‘One Time Blues’ has it all, notably fantastic solos on that jug. It’s by far the better of the two sides in my opinion.

There’s very little information that I can find about this band but there is a You tube video of them playing what I think was their only other single release. This film features men looking much older so probably was quite a recent get together.


January 28, 2013

Yesterday I had milestones. Just one letter changed today!

We all have millstones round our neck. Is this an opportunity for me to rant on about mortgages, difficult family members or things like that? The answer is, no! I don’t have those things. Being of the baby boomer generation, we have paid off our mortgage. I am blessed with a wonderful family. We don’t seem to argue and when chips are down we support one another.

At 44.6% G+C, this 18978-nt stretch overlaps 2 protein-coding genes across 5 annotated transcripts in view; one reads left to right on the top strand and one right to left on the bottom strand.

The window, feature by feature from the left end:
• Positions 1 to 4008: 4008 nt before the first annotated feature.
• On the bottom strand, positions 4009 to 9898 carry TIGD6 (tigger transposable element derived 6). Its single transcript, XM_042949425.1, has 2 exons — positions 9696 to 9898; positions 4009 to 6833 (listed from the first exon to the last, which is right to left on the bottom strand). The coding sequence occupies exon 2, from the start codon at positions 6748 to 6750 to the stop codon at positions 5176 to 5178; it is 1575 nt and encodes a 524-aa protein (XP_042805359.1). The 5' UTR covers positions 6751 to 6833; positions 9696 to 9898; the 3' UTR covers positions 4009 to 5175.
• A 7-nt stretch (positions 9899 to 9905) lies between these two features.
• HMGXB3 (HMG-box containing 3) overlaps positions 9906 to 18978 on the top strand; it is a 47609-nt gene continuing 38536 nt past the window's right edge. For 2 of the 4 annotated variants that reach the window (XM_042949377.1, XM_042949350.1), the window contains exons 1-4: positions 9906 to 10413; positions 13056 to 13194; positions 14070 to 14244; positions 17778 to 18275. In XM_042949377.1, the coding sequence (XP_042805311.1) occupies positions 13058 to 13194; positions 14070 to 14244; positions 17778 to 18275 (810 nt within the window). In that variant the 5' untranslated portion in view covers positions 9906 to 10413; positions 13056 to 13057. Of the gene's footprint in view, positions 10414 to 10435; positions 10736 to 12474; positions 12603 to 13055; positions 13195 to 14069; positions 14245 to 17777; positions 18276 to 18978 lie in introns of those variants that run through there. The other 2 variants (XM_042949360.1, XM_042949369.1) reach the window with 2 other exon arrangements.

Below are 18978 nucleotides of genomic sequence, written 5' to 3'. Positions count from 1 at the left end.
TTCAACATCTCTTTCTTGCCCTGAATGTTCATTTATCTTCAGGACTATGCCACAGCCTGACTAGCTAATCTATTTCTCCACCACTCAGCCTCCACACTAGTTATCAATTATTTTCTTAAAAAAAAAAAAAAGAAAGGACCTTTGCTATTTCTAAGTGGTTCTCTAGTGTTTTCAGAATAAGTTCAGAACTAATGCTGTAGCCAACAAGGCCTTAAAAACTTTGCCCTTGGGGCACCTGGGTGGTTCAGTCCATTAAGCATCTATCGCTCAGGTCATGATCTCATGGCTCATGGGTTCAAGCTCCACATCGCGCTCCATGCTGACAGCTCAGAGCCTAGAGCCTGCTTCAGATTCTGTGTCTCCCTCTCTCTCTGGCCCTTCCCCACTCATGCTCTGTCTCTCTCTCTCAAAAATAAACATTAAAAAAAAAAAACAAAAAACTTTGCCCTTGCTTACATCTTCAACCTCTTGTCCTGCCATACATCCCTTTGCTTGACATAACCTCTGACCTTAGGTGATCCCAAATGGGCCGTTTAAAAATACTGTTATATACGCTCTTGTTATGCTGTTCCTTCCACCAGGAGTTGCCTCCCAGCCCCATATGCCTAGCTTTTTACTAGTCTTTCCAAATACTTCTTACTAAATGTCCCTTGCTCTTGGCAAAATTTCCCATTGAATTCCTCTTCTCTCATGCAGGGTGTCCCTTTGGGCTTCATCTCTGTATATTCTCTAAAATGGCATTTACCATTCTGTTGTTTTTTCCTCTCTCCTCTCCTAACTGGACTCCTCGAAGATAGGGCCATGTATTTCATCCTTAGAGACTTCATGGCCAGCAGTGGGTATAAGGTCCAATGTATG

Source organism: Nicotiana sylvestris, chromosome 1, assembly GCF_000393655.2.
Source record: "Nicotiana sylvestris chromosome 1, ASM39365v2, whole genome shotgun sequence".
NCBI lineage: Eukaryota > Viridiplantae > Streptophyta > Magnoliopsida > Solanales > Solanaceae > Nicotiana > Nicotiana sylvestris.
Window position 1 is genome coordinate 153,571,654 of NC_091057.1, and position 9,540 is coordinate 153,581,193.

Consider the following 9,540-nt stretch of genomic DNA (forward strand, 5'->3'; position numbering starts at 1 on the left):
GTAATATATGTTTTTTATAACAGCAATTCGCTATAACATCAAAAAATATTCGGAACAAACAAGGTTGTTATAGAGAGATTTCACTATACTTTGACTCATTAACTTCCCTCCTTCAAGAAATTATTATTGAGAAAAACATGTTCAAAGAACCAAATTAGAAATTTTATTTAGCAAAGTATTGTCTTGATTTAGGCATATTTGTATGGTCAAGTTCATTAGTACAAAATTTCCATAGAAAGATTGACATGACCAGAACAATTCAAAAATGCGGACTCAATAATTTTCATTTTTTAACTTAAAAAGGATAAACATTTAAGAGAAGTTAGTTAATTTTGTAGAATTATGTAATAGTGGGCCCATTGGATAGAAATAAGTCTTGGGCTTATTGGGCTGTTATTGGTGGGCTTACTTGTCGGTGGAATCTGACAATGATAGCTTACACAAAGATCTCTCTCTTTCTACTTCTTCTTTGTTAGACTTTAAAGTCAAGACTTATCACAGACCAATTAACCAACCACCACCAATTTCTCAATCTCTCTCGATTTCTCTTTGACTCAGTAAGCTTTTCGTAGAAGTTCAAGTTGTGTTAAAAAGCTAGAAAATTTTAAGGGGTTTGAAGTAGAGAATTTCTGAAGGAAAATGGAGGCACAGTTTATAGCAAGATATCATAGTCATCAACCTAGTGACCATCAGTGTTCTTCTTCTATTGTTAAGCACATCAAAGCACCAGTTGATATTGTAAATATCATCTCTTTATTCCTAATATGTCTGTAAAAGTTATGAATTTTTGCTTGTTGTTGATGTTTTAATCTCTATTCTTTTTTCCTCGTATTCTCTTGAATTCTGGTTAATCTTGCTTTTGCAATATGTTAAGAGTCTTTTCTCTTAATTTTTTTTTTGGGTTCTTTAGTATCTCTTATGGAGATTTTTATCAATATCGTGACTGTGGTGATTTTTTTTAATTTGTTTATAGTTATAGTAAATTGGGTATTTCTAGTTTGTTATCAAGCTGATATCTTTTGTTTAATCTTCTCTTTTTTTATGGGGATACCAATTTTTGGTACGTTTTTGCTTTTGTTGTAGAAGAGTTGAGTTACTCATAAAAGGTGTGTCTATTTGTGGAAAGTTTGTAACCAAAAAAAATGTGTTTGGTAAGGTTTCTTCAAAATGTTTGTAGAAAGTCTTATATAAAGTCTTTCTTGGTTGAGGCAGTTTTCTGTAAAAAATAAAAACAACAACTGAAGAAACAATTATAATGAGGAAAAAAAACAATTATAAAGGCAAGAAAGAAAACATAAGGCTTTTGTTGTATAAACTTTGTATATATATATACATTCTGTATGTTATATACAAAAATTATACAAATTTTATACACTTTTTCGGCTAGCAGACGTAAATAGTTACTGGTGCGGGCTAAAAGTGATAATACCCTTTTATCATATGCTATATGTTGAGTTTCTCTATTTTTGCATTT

It will come as no surprise that another thing I like is mills – water or wind.

At one time my wife and I were guides at Wiltshire’s only working windmill at Wilton near Marlborough (not the bigger Wilton near Salisbury). It still operates, without us being involved and you can read about it here. .

We were involved in the 1970s and it is now some time since I visited.


But there it was, grand as ever, with a millwright’s van there, on 14th August 2001.

We do tend to visit mills. This one is at Tacumshane not far from Rosslaire in Eire.


Now that is just beautiful. This photo was taken in 2011 when the mill looked better than it had done on a previous visit in 1990. Then the thatch had a tarpaulin to help keep it waterproof.